Browse

You are looking at 1 - 10 of 83,487 items for

  • Refine by Access: All Content x
Clear All
Journal of Psychedelic Studies
Authors:
Nicholas Spiers
,
Beatriz Caiuby Labate
,
Anna O. Ermakova
,
Patrick Farrell
,
Osiris Sinuhé González Romero
,
Ibrahim Gabriell
, and
Nidia Olvera
Open access
Physiology International
Authors:
Lucia-Maria Ciovicescu
,
Simona Valeria Clichici
,
Ramona-Ariana Simedrea
,
Felix Ciovicescu
,
Simona Corina Lupan
,
Lavinia Ioana Sabău
,
Alina Mihaela Toader
, and
Teodora Mocan

Abstract

Liver cirrhosis is the consequence of chronicisation and of the evolution of untreated liver diseases. The complexity of the disease and the complications it can cause have been and are still intensively researched, aiming to discover new therapies or improve existing ones for the effective management of liver cirrhosis. Currently, the treatment used is directed against the cause that caused the disease, if it is known; in advanced cases, liver transplantation is the only valid therapeutic option. Hepatoprotectors that are currently on the market are numerous, having as common properties the antioxidant, anti-inflammatory, stabilizing properties of the hepatocytic membrane; A few examples: the ethanolic extract of Curcuma longa, the extract from the plant called Sophora flavescens, the extract of Glycyrrhiza glabra, silymarin (extracted from Sylibum marianum), the extract of Ganoderma lucidum, etc. Liver cirrhosis is accompanied by generalized hypovitaminosis, so supplementing the diet with hydro- and liposoluble vitamins is mandatory. Protein-caloric malnutrition can be prevented by a hyperprotein diet, especially beneficial being the supplementation with branched-chain amino acids, which are also applicable in the prophylaxis and treatment of hepatic encephalopathy. Nanoparticles are a state-of-the-art therapeutic option, proving increased bioavailability, for example polydopamine nanoparticles loaded with l-arginine have been tested as therapy in liver cirrhosis. Among the innovative treatment directions in liver cirrhosis are hybrid products (e.g. hybrid polymer nanoparticles loaded with caffeic acid), cell cultures and artificial or bioartificial liver support.

Restricted access
Physiology International
Authors:
Natalia F. Sardi
,
Priscila Natume
,
Thainá Watanabe
,
Ana Carolina Pescador
,
Karla E. Torres-Chavez
,
Glaucia Tobaldini
, and
Luana Fischer

Abstract

Poor sleep increases pain, at least in part, by disrupting endogenous pain modulation. However, the efficacy of endogenous analgesia in sleep-deprived subjects has never been tested. To assess this issue, we chose three different ways of triggering endogenous analgesia: (1) acupuncture, (2) acute stress, and (3) noxious stimulation, and compared their ability to decrease the pronociceptive effect induced by REM-SD (Rapid Eye Movement Sleep Deprivation) with that to decrease inflammatory hyperalgesia in the classical carrageenan model. First, we tested the ability of REM-SD to worsen carrageenan-induced hyperalgesia: A low dose of carrageenan (30 µg) in sleep-deprived Wistar rats resulted in a potentiated hyperalgesic effect that was more intense and longer-lasting than that induced by a higher standard dose of carrageenan (100 µg) or by REM-SD alone. Then, we found that (1) acupuncture, performed at ST36, completely reversed the pronociceptive effect induced by REM-SD or by carrageenan; (2) immobilization stress completely reversed the pronociceptive effect of REM-SD, while transiently inhibited carrageenan-induced hyperalgesia; (3) noxious stimulation of the forepaw by capsaicin also reversed the pronociceptive effect of REM-SD and persistently increased the nociceptive threshold above the baseline in carrageenan-treated animals. Therefore, acupuncture, stress, or noxious stimulation reversed the pronociceptive effect of REM-SD, while each intervention affected carrageenan-induced hyperalgesia differently. This study has shown that while sleep loss may disrupt endogenous pain modulation mechanisms, it does not prevent the activation of these mechanisms to induce analgesia in sleep-deprived individuals.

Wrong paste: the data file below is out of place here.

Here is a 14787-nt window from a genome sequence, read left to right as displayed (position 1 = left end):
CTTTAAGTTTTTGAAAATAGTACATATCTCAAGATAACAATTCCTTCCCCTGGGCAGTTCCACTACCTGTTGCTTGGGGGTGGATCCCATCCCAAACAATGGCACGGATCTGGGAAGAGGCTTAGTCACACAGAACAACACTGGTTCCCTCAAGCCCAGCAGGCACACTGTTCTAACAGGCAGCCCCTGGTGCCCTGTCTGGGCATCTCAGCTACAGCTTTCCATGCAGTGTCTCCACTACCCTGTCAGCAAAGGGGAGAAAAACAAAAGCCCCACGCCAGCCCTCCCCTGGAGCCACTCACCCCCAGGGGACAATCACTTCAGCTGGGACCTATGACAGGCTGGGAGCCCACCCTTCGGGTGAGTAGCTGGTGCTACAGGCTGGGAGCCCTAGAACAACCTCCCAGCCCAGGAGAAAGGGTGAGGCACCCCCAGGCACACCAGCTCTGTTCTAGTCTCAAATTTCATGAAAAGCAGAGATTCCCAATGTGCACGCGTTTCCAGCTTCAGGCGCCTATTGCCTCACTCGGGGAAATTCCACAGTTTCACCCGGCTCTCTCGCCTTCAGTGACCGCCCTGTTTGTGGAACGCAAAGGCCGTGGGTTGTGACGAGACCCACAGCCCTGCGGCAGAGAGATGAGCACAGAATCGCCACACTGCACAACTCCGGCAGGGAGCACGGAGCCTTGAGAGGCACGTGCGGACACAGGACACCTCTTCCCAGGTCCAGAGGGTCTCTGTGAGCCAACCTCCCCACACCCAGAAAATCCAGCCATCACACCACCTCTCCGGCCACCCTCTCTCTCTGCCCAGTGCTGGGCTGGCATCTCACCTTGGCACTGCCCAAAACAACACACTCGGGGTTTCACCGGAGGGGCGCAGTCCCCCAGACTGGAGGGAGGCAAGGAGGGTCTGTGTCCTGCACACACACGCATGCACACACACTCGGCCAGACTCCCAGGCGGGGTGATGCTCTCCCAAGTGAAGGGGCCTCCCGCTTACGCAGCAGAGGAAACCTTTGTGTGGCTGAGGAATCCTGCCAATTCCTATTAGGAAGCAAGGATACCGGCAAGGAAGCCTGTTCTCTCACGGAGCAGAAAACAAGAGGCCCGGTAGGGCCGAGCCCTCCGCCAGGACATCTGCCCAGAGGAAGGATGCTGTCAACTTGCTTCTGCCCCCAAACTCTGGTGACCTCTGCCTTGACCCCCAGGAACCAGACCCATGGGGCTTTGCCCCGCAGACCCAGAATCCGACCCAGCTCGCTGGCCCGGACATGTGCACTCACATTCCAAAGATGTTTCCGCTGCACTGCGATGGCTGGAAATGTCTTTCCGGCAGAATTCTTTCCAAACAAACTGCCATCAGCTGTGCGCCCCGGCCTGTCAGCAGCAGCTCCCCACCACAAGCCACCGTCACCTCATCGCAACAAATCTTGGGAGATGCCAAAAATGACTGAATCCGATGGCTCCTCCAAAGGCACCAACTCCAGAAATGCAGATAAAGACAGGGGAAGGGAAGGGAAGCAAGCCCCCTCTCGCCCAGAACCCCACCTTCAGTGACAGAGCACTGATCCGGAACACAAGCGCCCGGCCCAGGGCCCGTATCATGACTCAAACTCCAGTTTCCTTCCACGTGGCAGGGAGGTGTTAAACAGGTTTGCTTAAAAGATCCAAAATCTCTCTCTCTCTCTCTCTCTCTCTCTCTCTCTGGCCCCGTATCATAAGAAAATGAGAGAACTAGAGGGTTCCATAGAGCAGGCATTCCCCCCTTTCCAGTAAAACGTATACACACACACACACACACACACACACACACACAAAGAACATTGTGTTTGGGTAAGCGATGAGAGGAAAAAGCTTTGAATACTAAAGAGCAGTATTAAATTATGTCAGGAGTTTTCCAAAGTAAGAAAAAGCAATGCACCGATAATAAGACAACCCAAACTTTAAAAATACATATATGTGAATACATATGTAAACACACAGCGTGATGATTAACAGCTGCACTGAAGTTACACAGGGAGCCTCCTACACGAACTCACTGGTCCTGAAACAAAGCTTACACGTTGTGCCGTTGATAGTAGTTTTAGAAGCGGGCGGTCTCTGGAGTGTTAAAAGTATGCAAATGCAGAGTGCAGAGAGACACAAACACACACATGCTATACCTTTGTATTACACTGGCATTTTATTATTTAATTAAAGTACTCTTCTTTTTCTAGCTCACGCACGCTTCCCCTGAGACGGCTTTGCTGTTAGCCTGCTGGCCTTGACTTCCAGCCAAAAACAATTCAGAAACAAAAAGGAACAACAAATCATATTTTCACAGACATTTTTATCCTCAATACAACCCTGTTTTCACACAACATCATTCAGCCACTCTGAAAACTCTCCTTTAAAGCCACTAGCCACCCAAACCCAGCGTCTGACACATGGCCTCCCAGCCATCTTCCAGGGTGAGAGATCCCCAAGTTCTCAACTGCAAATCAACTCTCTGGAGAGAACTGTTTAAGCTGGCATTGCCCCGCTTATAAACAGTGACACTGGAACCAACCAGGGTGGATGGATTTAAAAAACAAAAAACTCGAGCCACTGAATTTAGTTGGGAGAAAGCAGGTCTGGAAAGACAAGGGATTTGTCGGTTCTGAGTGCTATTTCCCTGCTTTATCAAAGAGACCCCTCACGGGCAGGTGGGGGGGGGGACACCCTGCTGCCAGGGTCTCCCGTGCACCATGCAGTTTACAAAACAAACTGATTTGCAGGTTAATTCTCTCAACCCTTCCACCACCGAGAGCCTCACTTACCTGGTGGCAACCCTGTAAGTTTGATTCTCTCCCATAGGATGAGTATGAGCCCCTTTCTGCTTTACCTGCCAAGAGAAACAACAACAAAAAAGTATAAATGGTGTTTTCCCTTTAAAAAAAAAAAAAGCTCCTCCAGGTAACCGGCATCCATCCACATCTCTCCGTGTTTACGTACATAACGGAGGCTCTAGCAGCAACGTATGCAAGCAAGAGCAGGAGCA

Restricted access

Abstract

Plant-based proteins are being rapidly explored in the food industry to produce healthy and nutritious foods. Herein, the effects of soy protein isolate (SPI) ratio to oat germ powder (OGP) (0:0, 3.7: 6.3, 5:5, 0:10, 10:0, and 6.3:3.7%) were studied on the physicochemical, colour, rheological, microbial, antioxidant, and sensory properties of wheyless cheese. The results showed that by increasing SPI and OGP levels, ash, white index value, elastic modulus, and complex viscosity decreased, while pH, fat in dry matter, Chroma, and total colour (ΔE) increased. Also, syneresis was only observed in the control sample and was not observed in other samples. Control sample together with sample containing 10% of OGP showed the highest microbial count (i.e., mesophilic bacteria and yeasts-moulds), while samples containing 10% of SPI showed the lowest microbial count. Furthermore, the growth of both coliform and psychrophilic bacteria in all samples was negligible. Based on the results of sensory evaluation, with increasing SPI and OGP, the sensory evaluation score of samples decreased but they were within the acceptable range. According to the results obtained in this study, the combinations of 5% SPI and 5% OGP or 3.7% SPI and 6.3% OGP are recommended to be used in wheyless cheese production.